State needs transparency in energy bids
On Sept. 21, I gave the following testimony before the New Mexico Public Regulation Commission: As past president of the New Mexico Independent Power Producers, now heading up a business called Energy, Sustainable Development & Leadership Consulting, and most important, as a ratepayer, I think it’s commendable that Public Service Company of New Mexico wants to do more solar in our state (only 2 percent of our power generation in New Mexico comes from solar today) and have a New Mexico company build a new 50 MW solar generation facility.
However, the project proposal process used in this case will set a precedent for more significant request for proposals in the future. That’s when we’ll need to do a lot more new generation to replace antiquated polluting plants. Let’s ensure we maximally benefit our state by having a transparent and legitimate process for enticing the combined lowest cost, most responsible and reliable power solutions.
PNM allowed only 31 days for a response to this solar request for proposals (instead of more appropriately 60 or 90 days) and mandated unreasonable requirements — including a prerequisite to have an interconnection agreement in place — that made this process exclusive. We need a truly open process encouraging free market competition in New Mexico to bring out the best international, national and local companies to respond to these request for proposals. We need an open, free and fair marketplace inviting the most cost-effective and innovative solutions, but PNM’s process in this case did not allow for that. It preselected a utility-owned solar solution without a genuinely fair bidding process.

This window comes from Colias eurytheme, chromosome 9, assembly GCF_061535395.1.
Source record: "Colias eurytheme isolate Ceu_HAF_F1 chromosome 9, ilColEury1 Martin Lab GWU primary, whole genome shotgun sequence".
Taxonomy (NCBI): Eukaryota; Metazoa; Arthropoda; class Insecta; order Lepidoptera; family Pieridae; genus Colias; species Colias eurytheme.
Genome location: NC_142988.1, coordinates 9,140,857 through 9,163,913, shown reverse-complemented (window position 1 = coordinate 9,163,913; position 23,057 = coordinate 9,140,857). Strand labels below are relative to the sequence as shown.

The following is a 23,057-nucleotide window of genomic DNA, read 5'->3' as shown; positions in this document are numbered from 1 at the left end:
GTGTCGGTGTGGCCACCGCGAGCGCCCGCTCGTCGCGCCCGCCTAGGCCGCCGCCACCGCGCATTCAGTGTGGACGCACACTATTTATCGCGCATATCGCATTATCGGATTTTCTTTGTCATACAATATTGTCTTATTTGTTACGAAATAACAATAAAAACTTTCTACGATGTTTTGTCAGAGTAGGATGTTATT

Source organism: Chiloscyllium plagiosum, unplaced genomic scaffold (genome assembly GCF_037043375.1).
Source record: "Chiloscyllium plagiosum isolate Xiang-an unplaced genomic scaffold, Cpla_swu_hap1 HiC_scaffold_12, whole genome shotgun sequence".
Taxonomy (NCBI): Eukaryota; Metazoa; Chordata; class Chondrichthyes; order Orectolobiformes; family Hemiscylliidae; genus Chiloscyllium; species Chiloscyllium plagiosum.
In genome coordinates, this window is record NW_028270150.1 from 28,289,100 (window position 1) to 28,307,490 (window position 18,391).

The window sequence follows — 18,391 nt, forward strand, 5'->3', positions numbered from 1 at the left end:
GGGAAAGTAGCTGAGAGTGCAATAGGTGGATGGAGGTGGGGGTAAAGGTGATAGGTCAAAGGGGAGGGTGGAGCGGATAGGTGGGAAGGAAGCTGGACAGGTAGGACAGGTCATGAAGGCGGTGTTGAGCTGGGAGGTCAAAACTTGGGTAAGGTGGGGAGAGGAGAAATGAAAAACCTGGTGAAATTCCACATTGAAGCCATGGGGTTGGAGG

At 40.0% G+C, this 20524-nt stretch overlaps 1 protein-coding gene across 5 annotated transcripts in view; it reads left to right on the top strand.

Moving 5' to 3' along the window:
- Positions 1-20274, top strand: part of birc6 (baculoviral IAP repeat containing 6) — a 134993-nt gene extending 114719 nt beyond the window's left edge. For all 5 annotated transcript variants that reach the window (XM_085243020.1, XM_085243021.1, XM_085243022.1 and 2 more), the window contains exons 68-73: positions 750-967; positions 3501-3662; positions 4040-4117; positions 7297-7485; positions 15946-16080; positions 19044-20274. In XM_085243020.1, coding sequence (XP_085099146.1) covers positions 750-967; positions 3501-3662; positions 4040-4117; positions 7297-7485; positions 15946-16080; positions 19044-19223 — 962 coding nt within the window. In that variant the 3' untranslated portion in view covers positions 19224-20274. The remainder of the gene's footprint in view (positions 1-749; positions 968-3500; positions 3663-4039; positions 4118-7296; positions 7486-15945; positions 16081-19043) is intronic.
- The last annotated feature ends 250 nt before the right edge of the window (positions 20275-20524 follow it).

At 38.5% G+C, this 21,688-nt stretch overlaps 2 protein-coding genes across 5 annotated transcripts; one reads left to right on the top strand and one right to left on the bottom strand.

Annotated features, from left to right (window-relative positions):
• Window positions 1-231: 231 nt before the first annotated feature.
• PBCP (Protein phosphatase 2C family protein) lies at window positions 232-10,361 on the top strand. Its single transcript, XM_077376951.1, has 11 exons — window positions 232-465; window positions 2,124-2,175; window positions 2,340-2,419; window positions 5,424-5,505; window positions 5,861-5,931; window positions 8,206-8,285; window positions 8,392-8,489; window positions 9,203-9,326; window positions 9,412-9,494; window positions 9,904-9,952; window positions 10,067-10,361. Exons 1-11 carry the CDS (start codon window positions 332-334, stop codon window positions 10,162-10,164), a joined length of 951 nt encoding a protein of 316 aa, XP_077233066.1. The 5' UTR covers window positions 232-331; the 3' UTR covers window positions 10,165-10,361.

I am pleased that the hearing examiner responded to my public comment and the evidence in this case by claiming the process was “unfair and uncompetitive,” and encouraging PNM to go back out to bid properly. This decision, if affirmed, can help bring integrity to the request for proposals process and benefit New Mexico’s ratepayers.
While it is understandable that PNM wants to own renewable energy projects, given that the company can make more money that way, ultimately we need to work together to reform the business model of utilities. They can be transformed from monopolies to fully transparent, free market-oriented customer service providers. In the meantime let’s not pretend we have competition and legitimacy just by issuing request for proposals. The request for proposals structure, terms, time frame and decision-making process all have to be legitimate.
The hearing examiner’s ruling in favor of free enterprise, fair competition and transparency will encourage a true array of excellent energy providers vying to produce cost-effective and optimal solutions for New Mexico consumers. I sincerely hope the New Mexico Public Regulation Commission follows that wise advice in this case.